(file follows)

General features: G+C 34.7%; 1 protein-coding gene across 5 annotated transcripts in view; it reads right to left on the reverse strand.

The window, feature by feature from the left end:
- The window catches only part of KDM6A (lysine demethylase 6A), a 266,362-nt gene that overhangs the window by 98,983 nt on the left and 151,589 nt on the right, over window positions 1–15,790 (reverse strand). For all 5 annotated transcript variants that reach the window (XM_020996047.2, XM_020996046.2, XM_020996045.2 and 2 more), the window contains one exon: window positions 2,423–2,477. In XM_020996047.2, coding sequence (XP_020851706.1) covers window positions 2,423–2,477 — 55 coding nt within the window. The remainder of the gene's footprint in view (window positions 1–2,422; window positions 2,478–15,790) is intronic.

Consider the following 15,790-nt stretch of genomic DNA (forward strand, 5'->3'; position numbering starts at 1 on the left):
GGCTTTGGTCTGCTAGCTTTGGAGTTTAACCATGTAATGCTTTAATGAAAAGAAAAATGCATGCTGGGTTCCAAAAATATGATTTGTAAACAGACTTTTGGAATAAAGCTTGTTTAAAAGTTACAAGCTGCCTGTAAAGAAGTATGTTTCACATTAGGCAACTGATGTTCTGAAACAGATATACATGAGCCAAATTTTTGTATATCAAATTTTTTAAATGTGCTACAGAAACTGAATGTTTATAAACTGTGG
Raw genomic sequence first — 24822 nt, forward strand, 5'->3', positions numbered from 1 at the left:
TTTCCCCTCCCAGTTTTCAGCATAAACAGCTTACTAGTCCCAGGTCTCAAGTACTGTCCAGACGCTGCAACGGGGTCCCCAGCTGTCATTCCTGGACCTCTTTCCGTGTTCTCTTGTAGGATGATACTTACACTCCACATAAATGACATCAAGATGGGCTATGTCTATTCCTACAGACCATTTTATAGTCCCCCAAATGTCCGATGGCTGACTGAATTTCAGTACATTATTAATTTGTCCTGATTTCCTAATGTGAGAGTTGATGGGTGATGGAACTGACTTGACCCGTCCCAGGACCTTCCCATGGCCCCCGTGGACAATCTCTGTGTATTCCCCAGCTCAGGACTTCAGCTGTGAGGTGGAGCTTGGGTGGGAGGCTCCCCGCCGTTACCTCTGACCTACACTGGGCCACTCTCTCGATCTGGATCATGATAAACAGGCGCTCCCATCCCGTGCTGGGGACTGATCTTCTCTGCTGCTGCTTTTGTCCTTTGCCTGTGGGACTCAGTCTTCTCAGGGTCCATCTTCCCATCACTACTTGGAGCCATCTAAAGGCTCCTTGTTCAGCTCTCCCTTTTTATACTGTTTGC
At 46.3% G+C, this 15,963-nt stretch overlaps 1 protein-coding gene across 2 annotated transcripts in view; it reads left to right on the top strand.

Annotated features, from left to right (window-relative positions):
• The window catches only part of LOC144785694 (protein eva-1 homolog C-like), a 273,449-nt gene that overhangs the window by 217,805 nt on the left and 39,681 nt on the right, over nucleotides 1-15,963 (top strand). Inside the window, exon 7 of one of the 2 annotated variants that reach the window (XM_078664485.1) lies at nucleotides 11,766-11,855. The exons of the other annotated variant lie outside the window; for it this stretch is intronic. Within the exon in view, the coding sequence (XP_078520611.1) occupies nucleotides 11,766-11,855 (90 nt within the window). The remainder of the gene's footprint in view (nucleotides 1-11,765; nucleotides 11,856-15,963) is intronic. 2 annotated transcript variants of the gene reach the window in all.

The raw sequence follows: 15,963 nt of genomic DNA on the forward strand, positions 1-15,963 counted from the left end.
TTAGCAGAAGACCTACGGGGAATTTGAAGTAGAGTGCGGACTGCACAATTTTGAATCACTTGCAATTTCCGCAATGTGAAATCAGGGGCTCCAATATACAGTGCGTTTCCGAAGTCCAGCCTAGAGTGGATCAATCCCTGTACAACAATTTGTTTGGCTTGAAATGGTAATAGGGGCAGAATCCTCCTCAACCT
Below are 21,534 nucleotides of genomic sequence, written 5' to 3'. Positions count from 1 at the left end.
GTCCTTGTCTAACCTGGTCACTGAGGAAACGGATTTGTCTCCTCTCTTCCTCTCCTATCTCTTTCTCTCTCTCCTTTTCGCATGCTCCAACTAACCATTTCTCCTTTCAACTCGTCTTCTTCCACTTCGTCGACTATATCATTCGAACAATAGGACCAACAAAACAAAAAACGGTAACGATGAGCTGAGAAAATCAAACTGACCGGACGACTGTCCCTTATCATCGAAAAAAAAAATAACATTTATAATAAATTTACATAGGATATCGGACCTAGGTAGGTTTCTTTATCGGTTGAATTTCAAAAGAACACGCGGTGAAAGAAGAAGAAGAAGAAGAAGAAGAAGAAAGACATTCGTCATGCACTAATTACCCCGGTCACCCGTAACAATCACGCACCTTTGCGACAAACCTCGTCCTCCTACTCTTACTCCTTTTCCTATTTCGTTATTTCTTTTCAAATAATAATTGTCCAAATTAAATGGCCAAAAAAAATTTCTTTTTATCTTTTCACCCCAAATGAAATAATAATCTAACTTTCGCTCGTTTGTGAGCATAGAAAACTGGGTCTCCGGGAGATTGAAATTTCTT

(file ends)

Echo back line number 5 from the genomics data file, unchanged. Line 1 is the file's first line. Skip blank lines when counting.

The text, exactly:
GGCTTTGGTCTGCTAGCTTTGGAGTTTAACCATGTAATGCTTTAATGAAAAGAAAAATGCATGCTGGGTTCCAAAAATATGATTTGTAAACAGACTTTTGGAATAAAGCTTGTTTAAAAGTTACAAGCTGCCTGTAAAGAAGTATGTTTCACATTAGGCAACTGATGTTCTGAAACAGATATACATGAGCCAAATTTTTGTATATCAAATTTTTTAAATGTGCTACAGAAACTGAATGTTTATAAACTGTGG